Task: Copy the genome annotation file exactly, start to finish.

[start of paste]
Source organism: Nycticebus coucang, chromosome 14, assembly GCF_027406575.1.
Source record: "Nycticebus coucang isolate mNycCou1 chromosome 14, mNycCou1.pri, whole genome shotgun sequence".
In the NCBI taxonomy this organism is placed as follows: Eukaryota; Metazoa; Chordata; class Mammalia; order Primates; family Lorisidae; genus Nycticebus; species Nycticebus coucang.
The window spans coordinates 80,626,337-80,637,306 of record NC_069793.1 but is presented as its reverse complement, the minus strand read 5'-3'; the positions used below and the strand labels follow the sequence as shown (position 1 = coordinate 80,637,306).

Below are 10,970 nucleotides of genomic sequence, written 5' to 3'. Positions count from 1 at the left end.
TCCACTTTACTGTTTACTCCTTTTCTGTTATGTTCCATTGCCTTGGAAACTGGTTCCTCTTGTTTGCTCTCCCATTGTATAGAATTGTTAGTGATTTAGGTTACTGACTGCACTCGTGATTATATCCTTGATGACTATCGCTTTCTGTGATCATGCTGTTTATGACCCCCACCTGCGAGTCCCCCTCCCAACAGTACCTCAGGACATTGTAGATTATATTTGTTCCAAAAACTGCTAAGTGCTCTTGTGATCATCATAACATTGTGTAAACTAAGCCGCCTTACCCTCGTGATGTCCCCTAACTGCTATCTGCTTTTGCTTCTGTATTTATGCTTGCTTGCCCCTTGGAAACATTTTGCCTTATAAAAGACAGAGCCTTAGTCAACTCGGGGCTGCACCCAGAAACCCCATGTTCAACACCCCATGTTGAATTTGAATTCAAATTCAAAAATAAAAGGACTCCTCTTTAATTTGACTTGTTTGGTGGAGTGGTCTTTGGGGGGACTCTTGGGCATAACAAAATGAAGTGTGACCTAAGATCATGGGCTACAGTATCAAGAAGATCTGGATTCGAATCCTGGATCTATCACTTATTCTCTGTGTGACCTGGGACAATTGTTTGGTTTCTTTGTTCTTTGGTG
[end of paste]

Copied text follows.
Source organism: Nycticebus coucang, chromosome 14, assembly GCF_027406575.1.
Source record: "Nycticebus coucang isolate mNycCou1 chromosome 14, mNycCou1.pri, whole genome shotgun sequence".
In the NCBI taxonomy this organism is placed as follows: Eukaryota; Metazoa; Chordata; class Mammalia; order Primates; family Lorisidae; genus Nycticebus; species Nycticebus coucang.
The window spans coordinates 80,626,337-80,637,306 of record NC_069793.1 but is presented as its reverse complement, the minus strand read 5'-3'; the positions used below and the strand labels follow the sequence as shown (position 1 = coordinate 80,637,306).

Below are 10,970 nucleotides of genomic sequence, written 5' to 3'. Positions count from 1 at the left end.
TCCACTTTACTGTTTACTCCTTTTCTGTTATGTTCCATTGCCTTGGAAACTGGTTCCTCTTGTTTGCTCTCCCATTGTATAGAATTGTTAGTGATTTAGGTTACTGACTGCACTCGTGATTATATCCTTGATGACTATCGCTTTCTGTGATCATGCTGTTTATGACCCCCACCTGCGAGTCCCCCTCCCAACAGTACCTCAGGACATTGTAGATTATATTTGTTCCAAAAACTGCTAAGTGCTCTTGTGATCATCATAACATTGTGTAAACTAAGCCGCCTTACCCTCGTGATGTCCCCTAACTGCTATCTGCTTTTGCTTCTGTATTTATGCTTGCTTGCCCCTTGGAAACATTTTGCCTTATAAAAGACAGAGCCTTAGTCAACTCGGGGCTGCACCCAGAAACCCCATGTTCAACACCCCATGTTGAATTTGAATTCAAATTCAAAAATAAAAGGACTCCTCTTTAATTTGACTTGTTTGGTGGAGTGGTCTTTGGGGGGACTCTTGGGCATAACAAAATGAAGTGTGACCTAAGATCATGGGCTACAGTATCAAGAAGATCTGGATTCGAATCCTGGATCTATCACTTATTCTCTGTGTGACCTGGGACAATTGTTTGGTTTCTTTGTTCTTTGGTG